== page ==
LONDON and WASHINGTON, May 29, 2018 /PRNewswire/ -- U.S. based MARC LLC, a forward-thinking dispute management and asset-recovery company and London-based specialist disputes law firm Carter-Ruck are collaborating to bring to market a new service to enforce international claims. The partnership was jointly announced today by MARC CEO Franz. J. Sedelmayer and Adam Tudor of Carter-Ruck.
"We are pleased," says Tudor, "to be working together with MARC whenever they manage international disputes and consequently pursue effective enforcement of awards and judgments around the world."
"In today's world a huge number of arbitration awards and court judgments remain unpaid," says Sedelmayer, whose own lawsuit, "Sedelmayer vs. The Russian Federation," has become case law with regard to the issues of sovereign immunity and award enforcement. "In most cases the cost and the time involved in enforcing a claim exceeds the time and cost it took to get the judgment in the first place. Sometimes, claimants fund the effort for decades without ever seeing a cent."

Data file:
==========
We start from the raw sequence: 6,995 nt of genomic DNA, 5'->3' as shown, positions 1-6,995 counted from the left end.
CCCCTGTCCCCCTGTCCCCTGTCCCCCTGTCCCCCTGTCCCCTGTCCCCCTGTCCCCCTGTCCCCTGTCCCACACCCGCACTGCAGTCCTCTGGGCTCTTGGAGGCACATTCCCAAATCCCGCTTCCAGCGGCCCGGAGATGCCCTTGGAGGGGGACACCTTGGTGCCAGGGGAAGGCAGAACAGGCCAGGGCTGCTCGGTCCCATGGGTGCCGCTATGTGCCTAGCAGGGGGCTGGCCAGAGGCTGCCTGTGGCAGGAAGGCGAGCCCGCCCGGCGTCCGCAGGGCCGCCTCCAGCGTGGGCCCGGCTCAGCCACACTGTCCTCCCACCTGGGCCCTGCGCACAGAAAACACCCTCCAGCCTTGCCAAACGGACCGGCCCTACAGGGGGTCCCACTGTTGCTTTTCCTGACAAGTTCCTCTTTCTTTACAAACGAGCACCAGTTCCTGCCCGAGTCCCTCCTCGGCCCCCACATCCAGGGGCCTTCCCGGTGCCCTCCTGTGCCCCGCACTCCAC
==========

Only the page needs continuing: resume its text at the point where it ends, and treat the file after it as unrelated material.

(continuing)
Sedelmayer says the firms' collaboration will provide clients with a less expensive, faster, and more effective way to enforce and collect on world-wide claims. "It's time for a new approach. While most large law firms are well versed in obtaining title to money, enforcement remains an uphill battle."
The reason, Sedelmayer insists, is because of lack of know-how and an institutional reluctance to retain experts in the field. MARC and Carter-Ruck, utilizing a unique combination of legal expertise, aggressive intelligence, and proven enforcement experience, will bring an asymmetric, results-oriented approach to what has all too often been a 'by the numbers' effort by traditional firms. "MARC," says Sedelmayer, "acts on its clients' behalf as a proxy, which gives us great latitude in how we operate."
"You can't think of enforcement just as a 'case,'" Sedelmayer continues. "Enforcement is about people. I hate to see claimants frustrated by not being paid even though it took them years to win judgments. They usually leave the enforcement to their trusted trial lawyers, who at times and despite the best of intentions simply cannot cope with debtors who are determined not to pay. These days it makes absolutely no difference if you face off against a sovereign state, a commercial entity, or a private debtor. They all know how to defend themselves and hide their assets."
Bottom line? The only thing that counts, Sedelmayer insists, "is results. And results are what we will get for our clients. The bad guys should not win."